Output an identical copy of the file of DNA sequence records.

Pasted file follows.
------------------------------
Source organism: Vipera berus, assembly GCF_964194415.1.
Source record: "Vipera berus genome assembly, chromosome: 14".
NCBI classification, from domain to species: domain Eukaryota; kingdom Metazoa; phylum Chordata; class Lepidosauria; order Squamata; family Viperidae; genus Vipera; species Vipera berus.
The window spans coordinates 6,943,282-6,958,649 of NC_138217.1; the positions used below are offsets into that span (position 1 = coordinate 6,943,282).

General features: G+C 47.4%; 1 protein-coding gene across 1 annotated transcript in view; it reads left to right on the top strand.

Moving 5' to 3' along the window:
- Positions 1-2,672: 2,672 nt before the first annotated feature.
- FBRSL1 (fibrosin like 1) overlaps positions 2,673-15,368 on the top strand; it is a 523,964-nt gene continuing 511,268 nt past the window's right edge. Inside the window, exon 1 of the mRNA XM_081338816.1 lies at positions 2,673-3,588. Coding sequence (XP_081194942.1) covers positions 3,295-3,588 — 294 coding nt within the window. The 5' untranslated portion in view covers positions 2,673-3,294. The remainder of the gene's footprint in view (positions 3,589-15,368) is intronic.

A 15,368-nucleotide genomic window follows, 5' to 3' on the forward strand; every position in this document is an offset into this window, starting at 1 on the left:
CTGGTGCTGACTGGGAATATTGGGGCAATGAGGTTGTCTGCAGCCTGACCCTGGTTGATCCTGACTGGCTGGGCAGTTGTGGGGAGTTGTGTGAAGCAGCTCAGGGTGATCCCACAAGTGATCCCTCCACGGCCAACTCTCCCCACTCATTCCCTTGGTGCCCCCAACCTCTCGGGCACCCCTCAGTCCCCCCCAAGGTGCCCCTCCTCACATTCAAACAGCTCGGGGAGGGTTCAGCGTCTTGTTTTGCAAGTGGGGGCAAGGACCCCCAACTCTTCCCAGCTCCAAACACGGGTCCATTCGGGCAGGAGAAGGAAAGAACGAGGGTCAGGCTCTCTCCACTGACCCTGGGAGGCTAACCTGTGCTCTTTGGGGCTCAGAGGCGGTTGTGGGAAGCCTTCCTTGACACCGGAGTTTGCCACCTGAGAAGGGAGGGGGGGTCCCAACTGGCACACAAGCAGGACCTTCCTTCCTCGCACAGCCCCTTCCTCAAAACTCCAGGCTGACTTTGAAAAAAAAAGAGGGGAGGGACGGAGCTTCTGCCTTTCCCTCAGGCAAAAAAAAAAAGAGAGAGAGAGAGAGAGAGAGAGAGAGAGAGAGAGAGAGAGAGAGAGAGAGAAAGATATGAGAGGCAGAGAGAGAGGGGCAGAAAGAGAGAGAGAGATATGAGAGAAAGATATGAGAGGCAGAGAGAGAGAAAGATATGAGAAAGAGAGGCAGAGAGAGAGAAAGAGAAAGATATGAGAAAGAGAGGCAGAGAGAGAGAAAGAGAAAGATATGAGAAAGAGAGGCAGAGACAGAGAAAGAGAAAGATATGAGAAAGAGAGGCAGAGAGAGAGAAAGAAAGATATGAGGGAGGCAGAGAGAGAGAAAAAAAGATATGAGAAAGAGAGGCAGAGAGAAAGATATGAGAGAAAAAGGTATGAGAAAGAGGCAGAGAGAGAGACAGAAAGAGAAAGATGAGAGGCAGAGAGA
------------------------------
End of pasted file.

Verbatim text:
Source organism: Vipera berus, assembly GCF_964194415.1.
Source record: "Vipera berus genome assembly, chromosome: 14".
NCBI classification, from domain to species: domain Eukaryota; kingdom Metazoa; phylum Chordata; class Lepidosauria; order Squamata; family Viperidae; genus Vipera; species Vipera berus.
The window spans coordinates 6,943,282-6,958,649 of NC_138217.1; the positions used below are offsets into that span (position 1 = coordinate 6,943,282).

General features: G+C 47.4%; 1 protein-coding gene across 1 annotated transcript in view; it reads left to right on the top strand.

Moving 5' to 3' along the window:
- Positions 1-2,672: 2,672 nt before the first annotated feature.
- FBRSL1 (fibrosin like 1) overlaps positions 2,673-15,368 on the top strand; it is a 523,964-nt gene continuing 511,268 nt past the window's right edge. Inside the window, exon 1 of the mRNA XM_081338816.1 lies at positions 2,673-3,588. Coding sequence (XP_081194942.1) covers positions 3,295-3,588 — 294 coding nt within the window. The 5' untranslated portion in view covers positions 2,673-3,294. The remainder of the gene's footprint in view (positions 3,589-15,368) is intronic.

A 15,368-nucleotide genomic window follows, 5' to 3' on the forward strand; every position in this document is an offset into this window, starting at 1 on the left:
CTGGTGCTGACTGGGAATATTGGGGCAATGAGGTTGTCTGCAGCCTGACCCTGGTTGATCCTGACTGGCTGGGCAGTTGTGGGGAGTTGTGTGAAGCAGCTCAGGGTGATCCCACAAGTGATCCCTCCACGGCCAACTCTCCCCACTCATTCCCTTGGTGCCCCCAACCTCTCGGGCACCCCTCAGTCCCCCCCAAGGTGCCCCTCCTCACATTCAAACAGCTCGGGGAGGGTTCAGCGTCTTGTTTTGCAAGTGGGGGCAAGGACCCCCAACTCTTCCCAGCTCCAAACACGGGTCCATTCGGGCAGGAGAAGGAAAGAACGAGGGTCAGGCTCTCTCCACTGACCCTGGGAGGCTAACCTGTGCTCTTTGGGGCTCAGAGGCGGTTGTGGGAAGCCTTCCTTGACACCGGAGTTTGCCACCTGAGAAGGGAGGGGGGGTCCCAACTGGCACACAAGCAGGACCTTCCTTCCTCGCACAGCCCCTTCCTCAAAACTCCAGGCTGACTTTGAAAAAAAAAGAGGGGAGGGACGGAGCTTCTGCCTTTCCCTCAGGCAAAAAAAAAAAGAGAGAGAGAGAGAGAGAGAGAGAGAGAGAGAGAGAGAGAGAGAGAGAGAGAAAGATATGAGAGGCAGAGAGAGAGGGGCAGAAAGAGAGAGAGAGATATGAGAGAAAGATATGAGAGGCAGAGAGAGAGAAAGATATGAGAAAGAGAGGCAGAGAGAGAGAAAGAGAAAGATATGAGAAAGAGAGGCAGAGAGAGAGAAAGAGAAAGATATGAGAAAGAGAGGCAGAGACAGAGAAAGAGAAAGATATGAGAAAGAGAGGCAGAGAGAGAGAAAGAAAGATATGAGGGAGGCAGAGAGAGAGAAAAAAAGATATGAGAAAGAGAGGCAGAGAGAAAGATATGAGAGAAAAAGGTATGAGAAAGAGGCAGAGAGAGAGACAGAAAGAGAAAGATGAGAGGCAGAGAGA